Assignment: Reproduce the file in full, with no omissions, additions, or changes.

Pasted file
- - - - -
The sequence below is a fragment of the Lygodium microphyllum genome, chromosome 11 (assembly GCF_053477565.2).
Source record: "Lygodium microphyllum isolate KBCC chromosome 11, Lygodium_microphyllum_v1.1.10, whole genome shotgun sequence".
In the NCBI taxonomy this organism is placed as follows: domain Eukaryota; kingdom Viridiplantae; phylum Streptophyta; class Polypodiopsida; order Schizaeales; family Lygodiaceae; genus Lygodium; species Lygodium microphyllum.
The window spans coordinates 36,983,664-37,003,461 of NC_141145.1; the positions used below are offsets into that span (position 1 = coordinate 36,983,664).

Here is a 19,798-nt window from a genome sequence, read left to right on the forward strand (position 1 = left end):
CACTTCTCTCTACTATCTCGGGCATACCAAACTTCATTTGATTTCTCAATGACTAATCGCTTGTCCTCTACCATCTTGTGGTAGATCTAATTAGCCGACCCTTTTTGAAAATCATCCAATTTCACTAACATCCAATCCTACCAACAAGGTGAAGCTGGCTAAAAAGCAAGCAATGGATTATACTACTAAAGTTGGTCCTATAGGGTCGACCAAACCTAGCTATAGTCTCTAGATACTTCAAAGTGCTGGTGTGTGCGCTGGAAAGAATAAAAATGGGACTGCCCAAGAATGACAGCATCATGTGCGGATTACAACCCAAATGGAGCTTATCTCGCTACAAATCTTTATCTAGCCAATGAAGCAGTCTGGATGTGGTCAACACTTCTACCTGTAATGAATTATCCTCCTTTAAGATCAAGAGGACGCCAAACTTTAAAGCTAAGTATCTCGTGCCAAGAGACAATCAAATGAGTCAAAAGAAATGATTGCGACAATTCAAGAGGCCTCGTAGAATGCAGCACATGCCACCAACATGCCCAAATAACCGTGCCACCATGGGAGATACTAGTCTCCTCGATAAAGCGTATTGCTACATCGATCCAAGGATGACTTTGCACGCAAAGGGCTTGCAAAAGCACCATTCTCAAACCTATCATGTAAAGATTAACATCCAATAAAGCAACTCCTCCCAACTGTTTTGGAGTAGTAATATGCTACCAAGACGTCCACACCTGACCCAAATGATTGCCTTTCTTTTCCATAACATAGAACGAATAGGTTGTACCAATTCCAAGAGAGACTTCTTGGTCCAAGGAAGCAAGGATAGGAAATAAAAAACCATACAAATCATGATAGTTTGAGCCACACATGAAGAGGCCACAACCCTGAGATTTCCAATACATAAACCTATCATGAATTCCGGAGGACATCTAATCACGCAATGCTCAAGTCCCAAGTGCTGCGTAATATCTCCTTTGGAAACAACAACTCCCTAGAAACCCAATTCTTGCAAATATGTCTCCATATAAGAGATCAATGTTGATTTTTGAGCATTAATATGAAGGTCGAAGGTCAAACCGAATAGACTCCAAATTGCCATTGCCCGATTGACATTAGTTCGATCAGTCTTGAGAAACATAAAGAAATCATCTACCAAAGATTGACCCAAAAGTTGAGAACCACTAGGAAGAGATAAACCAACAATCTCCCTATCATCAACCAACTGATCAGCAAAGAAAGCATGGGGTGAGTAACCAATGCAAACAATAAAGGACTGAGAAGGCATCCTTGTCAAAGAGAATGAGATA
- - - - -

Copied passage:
The sequence below is a fragment of the Lygodium microphyllum genome, chromosome 11 (assembly GCF_053477565.2).
Source record: "Lygodium microphyllum isolate KBCC chromosome 11, Lygodium_microphyllum_v1.1.10, whole genome shotgun sequence".
In the NCBI taxonomy this organism is placed as follows: domain Eukaryota; kingdom Viridiplantae; phylum Streptophyta; class Polypodiopsida; order Schizaeales; family Lygodiaceae; genus Lygodium; species Lygodium microphyllum.
The window spans coordinates 36,983,664-37,003,461 of NC_141145.1; the positions used below are offsets into that span (position 1 = coordinate 36,983,664).

Here is a 19,798-nt window from a genome sequence, read left to right on the forward strand (position 1 = left end):
CACTTCTCTCTACTATCTCGGGCATACCAAACTTCATTTGATTTCTCAATGACTAATCGCTTGTCCTCTACCATCTTGTGGTAGATCTAATTAGCCGACCCTTTTTGAAAATCATCCAATTTCACTAACATCCAATCCTACCAACAAGGTGAAGCTGGCTAAAAAGCAAGCAATGGATTATACTACTAAAGTTGGTCCTATAGGGTCGACCAAACCTAGCTATAGTCTCTAGATACTTCAAAGTGCTGGTGTGTGCGCTGGAAAGAATAAAAATGGGACTGCCCAAGAATGACAGCATCATGTGCGGATTACAACCCAAATGGAGCTTATCTCGCTACAAATCTTTATCTAGCCAATGAAGCAGTCTGGATGTGGTCAACACTTCTACCTGTAATGAATTATCCTCCTTTAAGATCAAGAGGACGCCAAACTTTAAAGCTAAGTATCTCGTGCCAAGAGACAATCAAATGAGTCAAAAGAAATGATTGCGACAATTCAAGAGGCCTCGTAGAATGCAGCACATGCCACCAACATGCCCAAATAACCGTGCCACCATGGGAGATACTAGTCTCCTCGATAAAGCGTATTGCTACATCGATCCAAGGATGACTTTGCACGCAAAGGGCTTGCAAAAGCACCATTCTCAAACCTATCATGTAAAGATTAACATCCAATAAAGCAACTCCTCCCAACTGTTTTGGAGTAGTAATATGCTACCAAGACGTCCACACCTGACCCAAATGATTGCCTTTCTTTTCCATAACATAGAACGAATAGGTTGTACCAATTCCAAGAGAGACTTCTTGGTCCAAGGAAGCAAGGATAGGAAATAAAAAACCATACAAATCATGATAGTTTGAGCCACACATGAAGAGGCCACAACCCTGAGATTTCCAATACATAAACCTATCATGAATTCCGGAGGACATCTAATCACGCAATGCTCAAGTCCCAAGTGCTGCGTAATATCTCCTTTGGAAACAACAACTCCCTAGAAACCCAATTCTTGCAAATATGTCTCCATATAAGAGATCAATGTTGATTTTTGAGCATTAATATGAAGGTCGAAGGTCAAACCGAATAGACTCCAAATTGCCATTGCCCGATTGACATTAGTTCGATCAGTCTTGAGAAACATAAAGAAATCATCTACCAAAGATTGACCCAAAAGTTGAGAACCACTAGGAAGAGATAAACCAACAATCTCCCTATCATCAACCAACTGATCAGCAAAGAAAGCATGGGGTGAGTAACCAATGCAAACAATAAAGGACTGAGAAGGCATCCTTGTCAAAGAGAATGAGATA